Many food manufacturers and retailers have made pledges to go "cage free." In fact, if all the pledges are maintained, about 75% of the entire egg laying flock will have to be converted to cage free by the year 2025, as the graph below suggests.
Is there sufficient consumer demand to support this level of commitment (particularly when one acknowledges that, according to USDA data, cage free eggs are currently selling at about a $1/dozen (or 68%) premium to conventional)?
I recently completed a study for the Food Marketing Institute, Animal Agriculture Alliance, and the Foundation for Food and Agricultural Research on the market potential for cage free eggs to help provide some insights into these issues.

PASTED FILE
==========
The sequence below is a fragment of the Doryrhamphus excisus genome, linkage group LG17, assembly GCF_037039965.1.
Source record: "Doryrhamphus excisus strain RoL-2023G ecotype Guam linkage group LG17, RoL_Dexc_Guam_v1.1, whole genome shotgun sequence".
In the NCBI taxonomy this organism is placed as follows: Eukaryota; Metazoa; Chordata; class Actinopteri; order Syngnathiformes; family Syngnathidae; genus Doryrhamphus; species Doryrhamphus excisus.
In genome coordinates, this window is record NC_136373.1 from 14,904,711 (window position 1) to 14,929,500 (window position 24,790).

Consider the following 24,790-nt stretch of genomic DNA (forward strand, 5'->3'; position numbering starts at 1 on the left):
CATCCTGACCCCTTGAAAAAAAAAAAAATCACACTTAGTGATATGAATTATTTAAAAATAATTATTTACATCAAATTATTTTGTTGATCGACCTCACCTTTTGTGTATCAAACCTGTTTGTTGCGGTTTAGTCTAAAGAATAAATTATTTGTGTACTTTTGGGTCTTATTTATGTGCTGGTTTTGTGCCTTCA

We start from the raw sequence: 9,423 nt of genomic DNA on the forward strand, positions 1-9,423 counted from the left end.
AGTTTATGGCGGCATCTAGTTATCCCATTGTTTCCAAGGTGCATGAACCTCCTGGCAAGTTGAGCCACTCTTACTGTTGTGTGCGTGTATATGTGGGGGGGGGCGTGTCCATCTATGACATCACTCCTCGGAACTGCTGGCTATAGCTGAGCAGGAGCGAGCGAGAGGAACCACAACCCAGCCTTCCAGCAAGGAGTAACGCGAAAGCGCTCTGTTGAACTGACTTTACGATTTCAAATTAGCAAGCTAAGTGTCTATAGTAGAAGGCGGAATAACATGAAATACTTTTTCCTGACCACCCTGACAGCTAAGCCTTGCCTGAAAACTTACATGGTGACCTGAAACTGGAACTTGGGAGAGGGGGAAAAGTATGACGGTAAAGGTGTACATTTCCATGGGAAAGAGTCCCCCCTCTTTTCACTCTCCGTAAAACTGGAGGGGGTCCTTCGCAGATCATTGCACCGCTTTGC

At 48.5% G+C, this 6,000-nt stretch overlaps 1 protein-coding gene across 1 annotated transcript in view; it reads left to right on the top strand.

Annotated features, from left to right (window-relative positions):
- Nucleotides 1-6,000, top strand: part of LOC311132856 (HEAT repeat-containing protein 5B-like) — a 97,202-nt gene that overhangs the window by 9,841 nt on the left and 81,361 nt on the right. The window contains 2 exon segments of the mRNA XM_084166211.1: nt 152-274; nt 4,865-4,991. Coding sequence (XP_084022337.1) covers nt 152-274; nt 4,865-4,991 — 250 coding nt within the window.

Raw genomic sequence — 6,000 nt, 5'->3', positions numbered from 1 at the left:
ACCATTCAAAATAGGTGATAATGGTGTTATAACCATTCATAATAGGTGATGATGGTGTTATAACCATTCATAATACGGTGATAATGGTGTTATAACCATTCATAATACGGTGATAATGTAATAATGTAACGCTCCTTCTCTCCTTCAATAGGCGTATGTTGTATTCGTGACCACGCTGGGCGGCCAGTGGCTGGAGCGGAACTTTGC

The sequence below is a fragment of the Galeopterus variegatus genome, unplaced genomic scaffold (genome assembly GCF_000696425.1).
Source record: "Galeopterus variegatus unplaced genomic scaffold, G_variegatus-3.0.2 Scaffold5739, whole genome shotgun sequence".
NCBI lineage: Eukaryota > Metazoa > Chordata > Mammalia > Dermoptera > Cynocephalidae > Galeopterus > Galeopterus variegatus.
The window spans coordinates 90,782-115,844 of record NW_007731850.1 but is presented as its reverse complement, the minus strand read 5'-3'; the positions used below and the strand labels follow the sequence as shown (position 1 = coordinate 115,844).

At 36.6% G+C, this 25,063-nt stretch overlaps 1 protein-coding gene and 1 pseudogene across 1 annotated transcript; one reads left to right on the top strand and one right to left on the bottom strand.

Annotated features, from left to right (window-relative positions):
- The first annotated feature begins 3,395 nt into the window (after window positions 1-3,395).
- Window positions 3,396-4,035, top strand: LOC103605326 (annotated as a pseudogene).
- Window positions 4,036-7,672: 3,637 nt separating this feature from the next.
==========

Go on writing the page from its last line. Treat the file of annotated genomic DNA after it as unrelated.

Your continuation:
The study was conducted with more than 2,000 consumers. The core of the study involved people making a series of simulated retail shopping choices like the one below.
Answers to these questions allow us to infer consumer willingness-to-pay, market shares, and more. In fact, if you want to run your own market share simulations, I created this handy downloadable spreadsheet.
The main finding is the following:
Here are a couple key graphs: